DeMent Askew & Johnson’s client was in his yard filling a birdfeeder with birdseed when he fell and twisted his left leg in an awkward position. He immediately heard a crack and saw that his left ankle was turned in an awkward position. His wife called 911. EMS arrived and transported him to a local hospital emergency room. X-rays revealed a fracture of the tibia and fibula.
The attending emergency room surgeon advised that his leg needed to be surgically repaired as soon as possible. The doctor, however, stated that he was too tired to perform the surgery that evening. The doctor told our client that he would perform the surgery at 6 a.m. the next morning.
Our client was admitted into the hospital. The next morning, our client was informed that the doctor was unavailable to perform the surgery. The surgery was finally performed at around 6 p.m. later that day, about 25 hours after arriving at the hospital. During the surgery, the doctor drove a rod through the shaft of the tibia. He secured the rod with one distal screw only. Nothing was done to the fractured fibula.
Our client suffered through severe pain for weeks before a follow-up appointment revealed that the screw had failed and that the rod had collapsed. Our client had to undergo a second much more extensive surgery performed by another surgeon, during which all of the prior hardware was removed and a much more involved system of plates, screws and rods were implanted. Our client had to remain non-weightbearing on the broken leg for over 1 ½ years, and he went through extensive physical therapy. Our client now has one leg that is significantly shorter than the other, and he will always walk with a limp.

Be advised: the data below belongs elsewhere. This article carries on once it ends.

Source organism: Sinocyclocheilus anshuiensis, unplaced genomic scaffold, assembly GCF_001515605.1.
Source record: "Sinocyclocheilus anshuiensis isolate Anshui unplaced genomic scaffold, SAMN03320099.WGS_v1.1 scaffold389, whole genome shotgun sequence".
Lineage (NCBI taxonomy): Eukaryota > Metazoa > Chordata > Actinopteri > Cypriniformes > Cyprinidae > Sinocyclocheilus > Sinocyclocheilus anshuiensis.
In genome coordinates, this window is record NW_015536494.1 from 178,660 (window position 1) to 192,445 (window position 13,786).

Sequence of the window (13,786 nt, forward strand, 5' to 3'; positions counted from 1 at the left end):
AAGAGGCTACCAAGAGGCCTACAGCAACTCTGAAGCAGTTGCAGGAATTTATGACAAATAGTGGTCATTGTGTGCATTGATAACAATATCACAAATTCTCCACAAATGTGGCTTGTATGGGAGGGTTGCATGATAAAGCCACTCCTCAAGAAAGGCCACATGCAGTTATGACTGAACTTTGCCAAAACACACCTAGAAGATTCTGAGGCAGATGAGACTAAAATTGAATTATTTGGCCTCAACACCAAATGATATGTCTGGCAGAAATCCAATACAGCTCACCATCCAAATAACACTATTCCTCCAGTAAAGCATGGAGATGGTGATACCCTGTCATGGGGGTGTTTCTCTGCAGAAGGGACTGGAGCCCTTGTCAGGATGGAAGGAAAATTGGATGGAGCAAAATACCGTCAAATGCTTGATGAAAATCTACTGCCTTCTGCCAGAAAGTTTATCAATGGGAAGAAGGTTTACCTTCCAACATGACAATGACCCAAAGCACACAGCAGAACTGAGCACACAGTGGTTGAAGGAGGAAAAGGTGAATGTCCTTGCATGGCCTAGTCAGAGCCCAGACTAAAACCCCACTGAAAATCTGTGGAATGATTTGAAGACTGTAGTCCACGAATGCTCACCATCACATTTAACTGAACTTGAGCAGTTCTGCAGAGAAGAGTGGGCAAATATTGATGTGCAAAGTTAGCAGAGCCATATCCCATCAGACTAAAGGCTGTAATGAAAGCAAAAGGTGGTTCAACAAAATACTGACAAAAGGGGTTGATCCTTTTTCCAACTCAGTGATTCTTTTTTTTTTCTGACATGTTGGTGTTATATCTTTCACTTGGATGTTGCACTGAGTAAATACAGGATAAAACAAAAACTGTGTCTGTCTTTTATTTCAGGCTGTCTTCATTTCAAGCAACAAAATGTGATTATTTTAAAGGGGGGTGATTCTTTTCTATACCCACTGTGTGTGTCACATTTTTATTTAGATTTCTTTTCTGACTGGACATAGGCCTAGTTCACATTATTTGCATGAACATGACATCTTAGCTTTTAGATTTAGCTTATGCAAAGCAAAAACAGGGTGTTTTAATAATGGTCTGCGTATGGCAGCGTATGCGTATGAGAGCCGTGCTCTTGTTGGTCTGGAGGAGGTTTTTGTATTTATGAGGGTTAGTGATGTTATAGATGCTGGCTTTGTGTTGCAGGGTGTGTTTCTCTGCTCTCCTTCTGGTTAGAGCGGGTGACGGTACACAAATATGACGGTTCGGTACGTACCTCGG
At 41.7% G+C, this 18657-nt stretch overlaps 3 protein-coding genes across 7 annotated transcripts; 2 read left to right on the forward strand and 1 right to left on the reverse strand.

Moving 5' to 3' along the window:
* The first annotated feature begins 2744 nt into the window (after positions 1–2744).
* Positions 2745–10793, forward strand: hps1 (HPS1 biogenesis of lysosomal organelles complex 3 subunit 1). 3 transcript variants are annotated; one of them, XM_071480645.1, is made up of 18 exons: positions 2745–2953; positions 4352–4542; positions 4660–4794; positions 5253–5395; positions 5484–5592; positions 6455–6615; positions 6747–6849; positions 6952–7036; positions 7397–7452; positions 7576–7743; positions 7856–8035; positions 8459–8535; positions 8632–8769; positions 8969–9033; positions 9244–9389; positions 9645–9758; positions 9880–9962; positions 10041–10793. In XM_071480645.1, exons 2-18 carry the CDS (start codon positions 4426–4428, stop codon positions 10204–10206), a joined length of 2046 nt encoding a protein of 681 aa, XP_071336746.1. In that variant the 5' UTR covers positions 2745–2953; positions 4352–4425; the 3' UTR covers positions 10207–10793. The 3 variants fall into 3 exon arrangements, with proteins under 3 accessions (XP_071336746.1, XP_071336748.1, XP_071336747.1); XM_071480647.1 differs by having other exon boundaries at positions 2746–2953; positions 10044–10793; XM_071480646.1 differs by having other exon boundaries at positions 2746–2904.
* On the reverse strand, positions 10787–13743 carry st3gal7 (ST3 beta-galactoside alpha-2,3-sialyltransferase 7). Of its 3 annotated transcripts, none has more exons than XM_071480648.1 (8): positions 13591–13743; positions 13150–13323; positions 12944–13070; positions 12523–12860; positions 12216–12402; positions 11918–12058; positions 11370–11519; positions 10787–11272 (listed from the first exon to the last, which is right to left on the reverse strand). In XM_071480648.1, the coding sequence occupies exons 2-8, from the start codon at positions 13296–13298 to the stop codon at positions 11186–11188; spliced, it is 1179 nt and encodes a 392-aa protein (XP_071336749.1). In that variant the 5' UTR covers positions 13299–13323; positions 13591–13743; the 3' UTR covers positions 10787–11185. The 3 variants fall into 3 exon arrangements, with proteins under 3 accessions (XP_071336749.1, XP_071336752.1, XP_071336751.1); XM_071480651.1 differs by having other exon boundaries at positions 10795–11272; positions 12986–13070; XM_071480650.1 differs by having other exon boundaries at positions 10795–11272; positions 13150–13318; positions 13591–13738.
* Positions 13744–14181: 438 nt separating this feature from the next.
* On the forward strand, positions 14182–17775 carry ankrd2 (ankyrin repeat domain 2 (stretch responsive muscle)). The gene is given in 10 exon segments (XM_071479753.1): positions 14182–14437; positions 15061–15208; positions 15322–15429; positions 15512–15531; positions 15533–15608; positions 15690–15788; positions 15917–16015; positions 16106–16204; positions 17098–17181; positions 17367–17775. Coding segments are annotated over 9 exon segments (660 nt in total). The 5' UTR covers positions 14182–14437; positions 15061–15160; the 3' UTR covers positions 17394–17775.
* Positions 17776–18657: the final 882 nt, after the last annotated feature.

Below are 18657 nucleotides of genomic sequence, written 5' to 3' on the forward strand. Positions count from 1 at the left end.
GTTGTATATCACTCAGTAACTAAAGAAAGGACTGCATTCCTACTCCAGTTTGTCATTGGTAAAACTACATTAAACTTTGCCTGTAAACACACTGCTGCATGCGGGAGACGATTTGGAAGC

We had this case reviewed by an orthopaedic surgeon whose opinion was that the first surgeon breached the standard of care by not using the right size rod and by failing to properly secure the rod with the appropriate number of screws. Our expert opined that for this type of injury, the rod should have been secured both at the bottom of the rod, and at the top. Our expert indicated that if these simple steps had been taken during the first surgery, which is standard of care, then the rod repair would not have failed, and our client’s fractured leg would have healed relatively quickly, without complications, and without any significant permanent limitations. Our expert also opined that the delay from the time that our client arrived at the ER to the time of the operation, which was around 25 hours, was also a breach of the standard of care. The surgery should have been done much sooner than that.
After securing the opinions from our expert, we successfully settled the case for a confidential amount.
Attorney: James Johnson
Date of Settlement: June 2016
(Cases referenced do not represent the firm’s entire record. Each case is different and should be evaluated on its own merits. The outcome of a particular case cannot be predicated upon a lawyer’s past results.)